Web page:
Saturday, September 4, 2010

Garden Update: A Morning View

I haven't been updating about our garden this year, the way I did last year, but on sunny mornings this is the view that greets me as I walk out the door when I leave for work. I love the way the sun shines on the chocolate mint plants, which are potted in hanging pots currently setting on the ground. I love their green leaves and reddish stems.

In the foreground you can see a couple of the tomatoes that probably won't ripen this year (we gotten zero, so far). We planted two plants, and have two volunteers from last year. June is just too cold here to get many things growing. It's the chard and yellow squash that are doing the best; in fact, they are both producing more than we can eat. Oh, and also the basil: it's been hung and dried, and it's ground leaves are mostly away in little jars for the winter.

The white flowers in the background, seen mostly as shadows, are cilantro plants that went to seed very rapidly. I'll have to check to see if the seeds can be used for coriander.

Many continued thanks to Julia, at Stages of Succession, for sending the chocolate mint across the ocean!

15 comments:

Garry Hayes said...

We planted some grape and pear tomatoes this years, and wondered why we weren't getting the hundreds we thought we would. Found out Scrub Jays like tomatoes.

Garry Hayes said...

er, "this year"

Mihaela said...

Nice garden! We've never tried to grow chocolate mint. We bought some tea a while ago (my son loves it), but in my ignorance I assumed they add chocolate to the mint to make the tea. Any other uses?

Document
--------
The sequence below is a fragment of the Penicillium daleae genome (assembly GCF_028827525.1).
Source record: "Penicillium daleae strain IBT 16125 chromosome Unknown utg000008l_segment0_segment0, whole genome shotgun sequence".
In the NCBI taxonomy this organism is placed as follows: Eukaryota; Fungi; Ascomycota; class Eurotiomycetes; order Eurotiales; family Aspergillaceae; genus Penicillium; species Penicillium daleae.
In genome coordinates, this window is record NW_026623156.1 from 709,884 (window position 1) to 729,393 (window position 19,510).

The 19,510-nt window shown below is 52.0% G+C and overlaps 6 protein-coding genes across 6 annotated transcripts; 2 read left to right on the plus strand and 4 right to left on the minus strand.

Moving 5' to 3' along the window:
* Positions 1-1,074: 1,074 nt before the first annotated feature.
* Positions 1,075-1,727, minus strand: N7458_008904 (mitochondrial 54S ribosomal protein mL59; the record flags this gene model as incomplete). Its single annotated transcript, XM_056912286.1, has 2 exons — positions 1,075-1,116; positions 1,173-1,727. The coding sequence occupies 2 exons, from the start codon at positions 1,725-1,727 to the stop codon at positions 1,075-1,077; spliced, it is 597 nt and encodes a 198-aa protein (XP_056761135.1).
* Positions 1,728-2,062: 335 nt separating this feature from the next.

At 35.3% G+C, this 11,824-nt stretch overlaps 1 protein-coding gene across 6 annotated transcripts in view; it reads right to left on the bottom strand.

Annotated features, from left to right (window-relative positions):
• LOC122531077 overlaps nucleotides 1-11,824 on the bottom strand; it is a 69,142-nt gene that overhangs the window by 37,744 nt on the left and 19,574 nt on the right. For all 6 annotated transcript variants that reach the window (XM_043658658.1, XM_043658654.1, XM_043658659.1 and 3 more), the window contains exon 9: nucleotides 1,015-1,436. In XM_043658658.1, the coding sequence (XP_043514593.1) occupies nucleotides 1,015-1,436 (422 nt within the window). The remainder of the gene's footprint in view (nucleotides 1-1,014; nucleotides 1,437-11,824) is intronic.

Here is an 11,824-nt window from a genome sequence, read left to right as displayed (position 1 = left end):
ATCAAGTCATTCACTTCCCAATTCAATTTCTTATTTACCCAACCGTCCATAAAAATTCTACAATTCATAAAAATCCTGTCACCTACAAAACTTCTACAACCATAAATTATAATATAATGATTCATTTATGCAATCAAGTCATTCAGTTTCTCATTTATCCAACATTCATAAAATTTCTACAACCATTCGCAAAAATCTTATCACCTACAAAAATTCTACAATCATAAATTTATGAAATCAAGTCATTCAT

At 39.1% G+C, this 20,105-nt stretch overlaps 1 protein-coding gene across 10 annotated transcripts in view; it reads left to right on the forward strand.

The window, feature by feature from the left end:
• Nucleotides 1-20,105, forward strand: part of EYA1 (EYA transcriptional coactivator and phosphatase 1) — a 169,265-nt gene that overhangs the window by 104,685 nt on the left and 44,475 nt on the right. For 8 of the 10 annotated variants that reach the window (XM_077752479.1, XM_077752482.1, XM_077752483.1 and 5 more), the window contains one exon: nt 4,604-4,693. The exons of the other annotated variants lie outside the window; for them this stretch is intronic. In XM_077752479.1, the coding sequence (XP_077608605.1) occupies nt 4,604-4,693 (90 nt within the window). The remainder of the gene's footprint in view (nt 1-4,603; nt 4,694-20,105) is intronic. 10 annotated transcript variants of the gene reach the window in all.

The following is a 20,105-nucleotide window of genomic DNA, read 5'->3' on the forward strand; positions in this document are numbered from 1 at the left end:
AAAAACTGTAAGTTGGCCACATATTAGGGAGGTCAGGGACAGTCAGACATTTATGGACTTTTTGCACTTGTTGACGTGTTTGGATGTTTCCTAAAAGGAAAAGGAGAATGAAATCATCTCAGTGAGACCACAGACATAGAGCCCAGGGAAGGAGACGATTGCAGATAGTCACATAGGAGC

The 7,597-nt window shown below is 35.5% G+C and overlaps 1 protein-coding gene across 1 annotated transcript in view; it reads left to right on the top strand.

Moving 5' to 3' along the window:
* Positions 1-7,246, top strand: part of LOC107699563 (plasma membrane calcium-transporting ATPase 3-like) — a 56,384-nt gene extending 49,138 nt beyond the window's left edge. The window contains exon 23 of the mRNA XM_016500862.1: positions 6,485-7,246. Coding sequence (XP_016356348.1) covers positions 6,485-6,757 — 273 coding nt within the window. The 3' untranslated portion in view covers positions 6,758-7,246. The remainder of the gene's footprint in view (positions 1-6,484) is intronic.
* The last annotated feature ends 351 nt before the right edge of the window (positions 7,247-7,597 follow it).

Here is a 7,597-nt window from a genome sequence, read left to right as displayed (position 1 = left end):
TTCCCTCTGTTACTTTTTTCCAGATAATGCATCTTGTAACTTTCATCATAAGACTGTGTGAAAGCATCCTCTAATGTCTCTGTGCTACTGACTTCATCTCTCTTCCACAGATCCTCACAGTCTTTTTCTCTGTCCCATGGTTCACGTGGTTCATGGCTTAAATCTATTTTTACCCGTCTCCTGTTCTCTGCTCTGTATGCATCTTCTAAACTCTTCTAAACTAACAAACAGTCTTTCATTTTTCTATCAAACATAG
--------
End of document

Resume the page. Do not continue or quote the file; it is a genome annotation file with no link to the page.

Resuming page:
Silver Fox said...

Pinon jays don't seem to care for green tomatoes.

Silver Fox said...

Mihaela, I haven't used the bought tea much, and haven't (yet) had a lot of our own mint. I like it steeped hot, it's good with cream! Seems like a winter drink that way.

Not sure of other uses. Might be good sprinkled on something... not sure what.

Gaelyn said...

Oh I sure do like your garden choices. Love cilantro, the chocolate mint sounds divine just to chew on. And Oh I'd love some fried green tomatos.

Silver Fox said...

Gaelyn, do you just fry them up plain in the frying pan, or do you use some special batter?

Julia said...

Brilliant - I'm so glad it's doing well!

glacialtill said...

Green tomatoes are probably all I'm going to get this year also. Portland's weather just hasn't cooperated enough to allow for ripening. I do have a nice recipe for spiced green tomatoes that make for an excellent pie filling. I do like the suggestion for frying them, also. You can just batter them like fish and fry them in oil.

EcoGeoFemme said...

Too bad you haven't gotten any tomatoes! It's been ideal for them in my area this year. I planted 7, and now I've got tomatoes coming out my ears. I'm not complaining though!

Silver Fox said...

Glacialtill, thanks for the idea about pie filling. It sounds good. Will have to look it up.

Silver Fox said...

EGF, I think we'll have to make it next year without trying tomatoes. We have to buy them almost ready to ripen in June, although we tried indoors from scratch this year, and that was worse than last year. What we need is our own greenhouse, and space for the greenhouse, besides!

Glad yours are doing so well!

Diane AZ said...

Looks like your garden's thriving! We had only one tomato this year, but the apple mint and basil are doing well. I didn't realize coriander was from cilantro, that's neat. :)

Silver Fox said...

Yes, I'm drying some of the cilantro seeds for coriander now.

And we just got lucky: the temp at the airport went down below freezing last night; didn't here at the house (our banana belt site).

melanie large said...

I will also harvest green tomatoes this week. I just hope that my kids will love to eat them since they are fond eating ripe reddish tomatoes. I love cilantro too.